Brogan v. United States

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Brogan v. United States
Seal of the United States Supreme Court.svg
Argued December 2, 1997
Decided January 26, 1998
Full case name James Brogan v. United States
Citations 522 U.S. 398 (more)
Holding
Section 1001 U.S.C. does not permit the use of an "exculpatory no"
Court membership
Case opinions
Majority Scalia, joined by Kennedy, Thomas, Rehnquist, O'Connor
Concurrence Ginsburg, joined by Souter
Dissent Stevens, joined by Breyer
Laws applied
§ 1001 U.S.C, U.S. Const. amend. V

Brogan v. United States, 522 U.S. 398 (1998), is a United States Supreme Court case that ruled that the Fifth Amendment does not protect the right of those being questioned by law enforcement officials to deny wrongdoing if doing so would be a false statement.

Opinion of the Court[edit]

The case determined the ultimate status of the “exculpatory no”, a right found by several circuit courts. These courts claimed that Section 1001 of the U.S. Code should be interpreted such that the law does not apply to those who simply deny wrongdoing. Justice Scalia explains that, although others have interpreted the law to only apply to situations in which the lie “pervert[s] government functions”, the language of the statute is clear, and that the court has no power to overrule the wording of the statute as created by Congress, even if the law is being used outside of its intended purpose.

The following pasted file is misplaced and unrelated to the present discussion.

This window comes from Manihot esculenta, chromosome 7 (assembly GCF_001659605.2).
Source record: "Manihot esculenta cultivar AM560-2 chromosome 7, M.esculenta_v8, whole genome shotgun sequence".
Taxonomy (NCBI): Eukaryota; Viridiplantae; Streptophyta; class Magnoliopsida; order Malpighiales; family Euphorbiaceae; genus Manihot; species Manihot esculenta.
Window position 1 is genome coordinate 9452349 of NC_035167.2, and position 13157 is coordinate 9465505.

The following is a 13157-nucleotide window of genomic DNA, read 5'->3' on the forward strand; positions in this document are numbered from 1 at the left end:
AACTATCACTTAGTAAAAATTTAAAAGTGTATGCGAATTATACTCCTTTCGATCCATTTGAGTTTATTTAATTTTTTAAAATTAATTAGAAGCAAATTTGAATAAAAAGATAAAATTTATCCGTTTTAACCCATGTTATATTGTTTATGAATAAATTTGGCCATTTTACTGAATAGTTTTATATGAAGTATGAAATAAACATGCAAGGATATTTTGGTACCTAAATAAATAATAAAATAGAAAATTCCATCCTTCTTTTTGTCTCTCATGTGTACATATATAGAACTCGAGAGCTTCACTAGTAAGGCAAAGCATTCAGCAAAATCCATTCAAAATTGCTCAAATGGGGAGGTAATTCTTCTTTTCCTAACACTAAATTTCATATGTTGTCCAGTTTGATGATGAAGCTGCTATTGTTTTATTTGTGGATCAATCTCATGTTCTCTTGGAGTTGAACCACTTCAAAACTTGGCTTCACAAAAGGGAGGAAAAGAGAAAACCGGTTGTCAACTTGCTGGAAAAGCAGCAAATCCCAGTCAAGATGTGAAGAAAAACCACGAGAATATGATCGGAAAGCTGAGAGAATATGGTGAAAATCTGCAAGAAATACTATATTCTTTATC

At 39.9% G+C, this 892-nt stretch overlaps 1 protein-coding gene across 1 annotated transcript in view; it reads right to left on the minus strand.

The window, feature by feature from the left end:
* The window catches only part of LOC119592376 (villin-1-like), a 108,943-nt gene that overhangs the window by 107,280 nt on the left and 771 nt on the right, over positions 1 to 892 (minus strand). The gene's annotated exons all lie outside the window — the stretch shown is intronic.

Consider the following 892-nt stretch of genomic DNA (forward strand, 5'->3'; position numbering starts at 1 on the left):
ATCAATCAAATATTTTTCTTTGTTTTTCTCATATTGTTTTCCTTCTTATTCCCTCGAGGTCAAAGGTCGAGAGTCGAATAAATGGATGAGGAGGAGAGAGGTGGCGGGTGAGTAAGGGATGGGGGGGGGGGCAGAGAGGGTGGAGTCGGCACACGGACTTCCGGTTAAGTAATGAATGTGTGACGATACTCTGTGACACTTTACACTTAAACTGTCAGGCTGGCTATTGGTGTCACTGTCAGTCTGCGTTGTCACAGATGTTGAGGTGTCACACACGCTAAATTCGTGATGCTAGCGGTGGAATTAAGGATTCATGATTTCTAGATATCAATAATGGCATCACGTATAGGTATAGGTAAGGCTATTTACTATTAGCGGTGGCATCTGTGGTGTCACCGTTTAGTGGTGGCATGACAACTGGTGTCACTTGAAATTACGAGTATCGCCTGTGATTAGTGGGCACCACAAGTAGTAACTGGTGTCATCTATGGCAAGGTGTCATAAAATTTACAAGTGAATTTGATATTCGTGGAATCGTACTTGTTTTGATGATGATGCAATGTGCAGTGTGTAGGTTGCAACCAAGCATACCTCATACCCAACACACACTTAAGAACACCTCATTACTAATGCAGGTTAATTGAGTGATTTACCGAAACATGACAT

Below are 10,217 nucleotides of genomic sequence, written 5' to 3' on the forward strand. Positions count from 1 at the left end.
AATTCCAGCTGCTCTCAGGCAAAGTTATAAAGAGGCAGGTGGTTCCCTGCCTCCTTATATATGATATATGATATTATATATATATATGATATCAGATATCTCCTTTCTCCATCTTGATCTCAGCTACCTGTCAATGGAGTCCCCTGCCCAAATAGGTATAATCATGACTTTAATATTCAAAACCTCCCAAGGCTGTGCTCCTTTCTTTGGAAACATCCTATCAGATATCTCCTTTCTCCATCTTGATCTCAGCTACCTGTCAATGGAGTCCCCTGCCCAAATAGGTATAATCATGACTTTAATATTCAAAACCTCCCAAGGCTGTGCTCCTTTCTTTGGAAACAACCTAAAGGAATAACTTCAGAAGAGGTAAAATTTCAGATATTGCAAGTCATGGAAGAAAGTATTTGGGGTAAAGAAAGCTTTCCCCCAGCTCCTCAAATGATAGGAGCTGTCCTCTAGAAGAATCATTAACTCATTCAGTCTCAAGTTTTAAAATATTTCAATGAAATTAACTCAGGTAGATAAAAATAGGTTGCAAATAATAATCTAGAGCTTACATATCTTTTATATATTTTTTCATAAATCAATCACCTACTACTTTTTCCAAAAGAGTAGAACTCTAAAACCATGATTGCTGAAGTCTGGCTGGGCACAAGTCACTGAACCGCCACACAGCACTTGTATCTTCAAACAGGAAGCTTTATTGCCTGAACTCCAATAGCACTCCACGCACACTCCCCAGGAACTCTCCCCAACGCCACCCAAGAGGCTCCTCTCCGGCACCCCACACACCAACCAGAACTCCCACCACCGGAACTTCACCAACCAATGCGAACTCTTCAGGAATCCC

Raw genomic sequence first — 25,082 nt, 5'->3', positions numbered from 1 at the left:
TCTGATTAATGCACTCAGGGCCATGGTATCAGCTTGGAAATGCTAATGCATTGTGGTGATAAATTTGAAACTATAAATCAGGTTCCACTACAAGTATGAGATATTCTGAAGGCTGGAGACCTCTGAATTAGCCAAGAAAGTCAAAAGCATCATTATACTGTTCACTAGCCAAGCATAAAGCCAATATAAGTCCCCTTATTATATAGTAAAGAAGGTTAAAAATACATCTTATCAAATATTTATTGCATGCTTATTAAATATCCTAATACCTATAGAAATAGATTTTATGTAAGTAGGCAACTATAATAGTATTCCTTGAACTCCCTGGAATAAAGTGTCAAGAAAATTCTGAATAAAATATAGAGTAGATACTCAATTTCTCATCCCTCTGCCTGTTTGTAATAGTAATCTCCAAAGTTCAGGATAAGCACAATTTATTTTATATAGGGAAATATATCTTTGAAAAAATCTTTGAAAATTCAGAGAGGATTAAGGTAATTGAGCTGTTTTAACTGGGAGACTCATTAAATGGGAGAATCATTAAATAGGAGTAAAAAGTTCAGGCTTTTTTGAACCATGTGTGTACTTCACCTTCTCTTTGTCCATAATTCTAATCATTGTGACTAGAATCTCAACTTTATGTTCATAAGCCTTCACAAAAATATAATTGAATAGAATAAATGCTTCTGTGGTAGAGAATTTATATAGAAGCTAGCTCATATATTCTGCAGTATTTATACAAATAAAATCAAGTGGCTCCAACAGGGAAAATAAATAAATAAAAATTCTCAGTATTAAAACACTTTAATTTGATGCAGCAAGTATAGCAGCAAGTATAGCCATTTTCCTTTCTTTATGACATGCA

The court also ruled that the Fifth Amendment does not apply in this situation, as the Fifth Amendment must be explicitly invoked, and even then only gives the person involved the right to remain silent, not to explicitly lie.

Ginsburg's concurrence[edit]

Justice Ginsburg, joined by Justice Souter, argue that, although Section 1001 is written in such a way such that its relevance in this case is incontrovertible, the current wording of Section 1001 leads to unreasonable and unintended circumstances, such as that of defendant Brogan, and should be rewritten. She details the circumstances of this particular case, recalling that investigators arrived unannounced at Brogan's home, already having secured evidence that he had received illicit cash payments. They asked him if he had received the illicit payments he had received, to which Brogan replied “No”. The investigators then concluded the interview, stating that they knew he was lying and that his lie constituted a crime. In other words, the interview had not served to gather information, but simply to coerce Brogan into committing an additional crime.

Stevens's dissent[edit]

Justice Stevens, joined by Justice Breyer, follow the reasoning given by Justice Ginsburg, but argued that this logic gives the court the right and means to restrict the application of Section 1001 to not apply to cases involving an exculpatory no. They show a willingness to go against the literal meaning of the law as enacted by the Legislature it the interest of sustaining the spirit of the law.

Footnotes[edit]

External links[edit]